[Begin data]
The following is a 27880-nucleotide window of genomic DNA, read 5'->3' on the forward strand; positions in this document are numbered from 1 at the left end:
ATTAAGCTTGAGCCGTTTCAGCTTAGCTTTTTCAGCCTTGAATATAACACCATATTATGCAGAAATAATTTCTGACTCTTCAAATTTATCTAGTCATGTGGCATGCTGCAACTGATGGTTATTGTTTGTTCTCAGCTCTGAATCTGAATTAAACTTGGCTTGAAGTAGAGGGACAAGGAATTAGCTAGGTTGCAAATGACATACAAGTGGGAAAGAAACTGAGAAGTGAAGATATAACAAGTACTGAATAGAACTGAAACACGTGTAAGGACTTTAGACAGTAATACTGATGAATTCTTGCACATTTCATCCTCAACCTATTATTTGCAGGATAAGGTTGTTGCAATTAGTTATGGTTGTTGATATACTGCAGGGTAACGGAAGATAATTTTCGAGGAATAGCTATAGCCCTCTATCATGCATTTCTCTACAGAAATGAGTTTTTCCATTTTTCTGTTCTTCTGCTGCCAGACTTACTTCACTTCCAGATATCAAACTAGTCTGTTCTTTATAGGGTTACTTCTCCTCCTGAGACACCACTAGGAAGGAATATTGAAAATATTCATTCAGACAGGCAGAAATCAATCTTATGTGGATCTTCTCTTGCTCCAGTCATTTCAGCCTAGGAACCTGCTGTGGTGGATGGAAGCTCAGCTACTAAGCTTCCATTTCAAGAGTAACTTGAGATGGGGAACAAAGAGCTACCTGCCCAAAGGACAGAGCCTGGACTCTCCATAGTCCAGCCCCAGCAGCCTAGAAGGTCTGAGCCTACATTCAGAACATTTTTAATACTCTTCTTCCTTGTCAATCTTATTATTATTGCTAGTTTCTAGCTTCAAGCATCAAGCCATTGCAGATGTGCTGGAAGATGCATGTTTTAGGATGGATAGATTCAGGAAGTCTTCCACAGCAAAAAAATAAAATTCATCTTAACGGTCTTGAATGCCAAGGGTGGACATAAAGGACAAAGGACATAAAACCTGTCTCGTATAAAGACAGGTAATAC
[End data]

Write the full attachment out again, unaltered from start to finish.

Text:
The following is a 27880-nucleotide window of genomic DNA, read 5'->3' on the forward strand; positions in this document are numbered from 1 at the left end:
ATTAAGCTTGAGCCGTTTCAGCTTAGCTTTTTCAGCCTTGAATATAACACCATATTATGCAGAAATAATTTCTGACTCTTCAAATTTATCTAGTCATGTGGCATGCTGCAACTGATGGTTATTGTTTGTTCTCAGCTCTGAATCTGAATTAAACTTGGCTTGAAGTAGAGGGACAAGGAATTAGCTAGGTTGCAAATGACATACAAGTGGGAAAGAAACTGAGAAGTGAAGATATAACAAGTACTGAATAGAACTGAAACACGTGTAAGGACTTTAGACAGTAATACTGATGAATTCTTGCACATTTCATCCTCAACCTATTATTTGCAGGATAAGGTTGTTGCAATTAGTTATGGTTGTTGATATACTGCAGGGTAACGGAAGATAATTTTCGAGGAATAGCTATAGCCCTCTATCATGCATTTCTCTACAGAAATGAGTTTTTCCATTTTTCTGTTCTTCTGCTGCCAGACTTACTTCACTTCCAGATATCAAACTAGTCTGTTCTTTATAGGGTTACTTCTCCTCCTGAGACACCACTAGGAAGGAATATTGAAAATATTCATTCAGACAGGCAGAAATCAATCTTATGTGGATCTTCTCTTGCTCCAGTCATTTCAGCCTAGGAACCTGCTGTGGTGGATGGAAGCTCAGCTACTAAGCTTCCATTTCAAGAGTAACTTGAGATGGGGAACAAAGAGCTACCTGCCCAAAGGACAGAGCCTGGACTCTCCATAGTCCAGCCCCAGCAGCCTAGAAGGTCTGAGCCTACATTCAGAACATTTTTAATACTCTTCTTCCTTGTCAATCTTATTATTATTGCTAGTTTCTAGCTTCAAGCATCAAGCCATTGCAGATGTGCTGGAAGATGCATGTTTTAGGATGGATAGATTCAGGAAGTCTTCCACAGCAAAAAAATAAAATTCATCTTAACGGTCTTGAATGCCAAGGGTGGACATAAAGGACAAAGGACATAAAACCTGTCTCGTATAAAGACAGGTAATAC